Given Atlanta’s strong fintech, healthcare, and supply chain startup ecosystem, it was only a matter of time before SpringTime Ventures, a Denver-based VC firm investing in those sectors, would want to establish its presence in town. The firm found a natural fit to lead that expansion effort in Allyson Plosko.
Plosko was already living in Atlanta and working in venture capital after starting her career in academia. But she wasn’t really involved in as many local deals as she wanted to be. Joining SpringTime in 2022 gave her the opportunity to plug into the Atlanta startup ecosystem in a more meaningful way.
She joined SpringTime as a principal while the firm was closing their $25 million Fund II. This week, the team announced that Plosko was named Partner at the firm.
SpringTime In Atlanta
Plosko said the promotion means she will get the opportunity to be more engaged with the LPs of the fund. But SpringTime Ventures is a small team, so she’ll still be actively involved in deal sourcing and diligence. She said she spends a good chunk of her time talking to founders ranging from pre-idea to those actively raising funds. To support current portfolio companies, Plosko said she spends a lot of her time connecting with other Atlanta investors who might be potential downstream investors or co-investors.
Having firms like SpringTime establish a physical presence in the city is a sign that the Atlanta ecosystem is not only on the radar of outside investment firms, but that those firms want to be talking to local founders on a regular basis.
Plosko remains bullish on Atlanta. She is particularly interested in how the city is activating established corporates into the startup ecosystem. She is also energized by the number of people with “institutional knowledge” from within larger corporations who are interested in striking out on their own and starting their own companies.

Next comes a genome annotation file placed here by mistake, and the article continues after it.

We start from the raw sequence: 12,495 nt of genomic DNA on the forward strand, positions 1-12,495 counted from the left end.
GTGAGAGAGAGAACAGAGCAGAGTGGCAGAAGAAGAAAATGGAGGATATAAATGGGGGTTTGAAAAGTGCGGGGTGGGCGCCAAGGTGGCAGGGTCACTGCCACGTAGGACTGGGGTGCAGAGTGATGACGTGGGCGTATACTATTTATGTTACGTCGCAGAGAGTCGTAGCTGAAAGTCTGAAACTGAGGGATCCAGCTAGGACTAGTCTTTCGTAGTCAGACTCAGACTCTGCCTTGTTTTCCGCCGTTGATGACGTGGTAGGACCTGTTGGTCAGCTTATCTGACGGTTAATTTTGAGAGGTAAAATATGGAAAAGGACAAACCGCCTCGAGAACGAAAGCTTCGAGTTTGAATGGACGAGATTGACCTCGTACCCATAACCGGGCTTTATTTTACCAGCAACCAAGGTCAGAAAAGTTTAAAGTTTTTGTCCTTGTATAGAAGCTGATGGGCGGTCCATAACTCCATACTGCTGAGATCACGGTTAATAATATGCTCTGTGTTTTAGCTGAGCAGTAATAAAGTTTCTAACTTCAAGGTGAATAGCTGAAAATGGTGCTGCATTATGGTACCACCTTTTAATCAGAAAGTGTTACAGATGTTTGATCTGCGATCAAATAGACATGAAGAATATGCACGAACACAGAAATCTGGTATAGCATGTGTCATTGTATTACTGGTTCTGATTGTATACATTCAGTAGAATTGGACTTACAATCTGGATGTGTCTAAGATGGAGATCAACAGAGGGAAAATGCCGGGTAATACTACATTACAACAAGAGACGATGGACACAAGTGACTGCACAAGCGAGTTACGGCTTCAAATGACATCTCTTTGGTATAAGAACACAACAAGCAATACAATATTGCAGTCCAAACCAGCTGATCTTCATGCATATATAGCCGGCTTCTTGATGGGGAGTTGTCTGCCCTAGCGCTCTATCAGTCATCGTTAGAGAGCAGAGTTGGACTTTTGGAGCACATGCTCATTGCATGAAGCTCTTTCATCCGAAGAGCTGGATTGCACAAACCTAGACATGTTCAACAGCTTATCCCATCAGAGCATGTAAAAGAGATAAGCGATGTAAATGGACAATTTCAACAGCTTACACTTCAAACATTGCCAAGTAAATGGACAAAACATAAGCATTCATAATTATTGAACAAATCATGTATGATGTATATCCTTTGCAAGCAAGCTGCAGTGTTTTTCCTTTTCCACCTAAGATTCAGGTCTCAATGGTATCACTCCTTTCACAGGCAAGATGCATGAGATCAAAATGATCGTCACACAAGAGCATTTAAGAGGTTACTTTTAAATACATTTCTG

The Road Into Venture
Plosko was at early-stage funds Village Capital and Telosity before joining SpringTime. But she did not initially plan to go into venture capital. She was working at the University of Houston and meeting researchers with “game changing technology” that couldn’t get to market.
The process of getting technology from the lab into the real world is never an easy one. She saw two main barriers: access to capital and access to managerial talent.
“Researchers are awesome subject matter experts, but they’re not always the ones that are going to really take something and push it through all the way into the hands of the ultimate user,” she told Hypepotamus.
Plosko saw venture capital as a way to help early-stage ideas access the funds and the talent they needed.
We asked Plosko what skills she thinks are necessary for those looking to break into venture capital.
She said it is important to “figure out your strengths, figure out what you like, and then network.” Growth-stage investors look at a deal very differently than what she looks at the seed-stage. Those interested in venture have to figure out where their skills and interests lie.
For those soft skills, she said it’s all about empathy and getting to know people.
“Being able to empathize I think is a really, really critical but highly underrated skill in VC,” she said, since investors have to put themselves in the shoes of both founders and their customers.
She added that it is important to go out there and meet people, since “a VC is only as strong as their network.”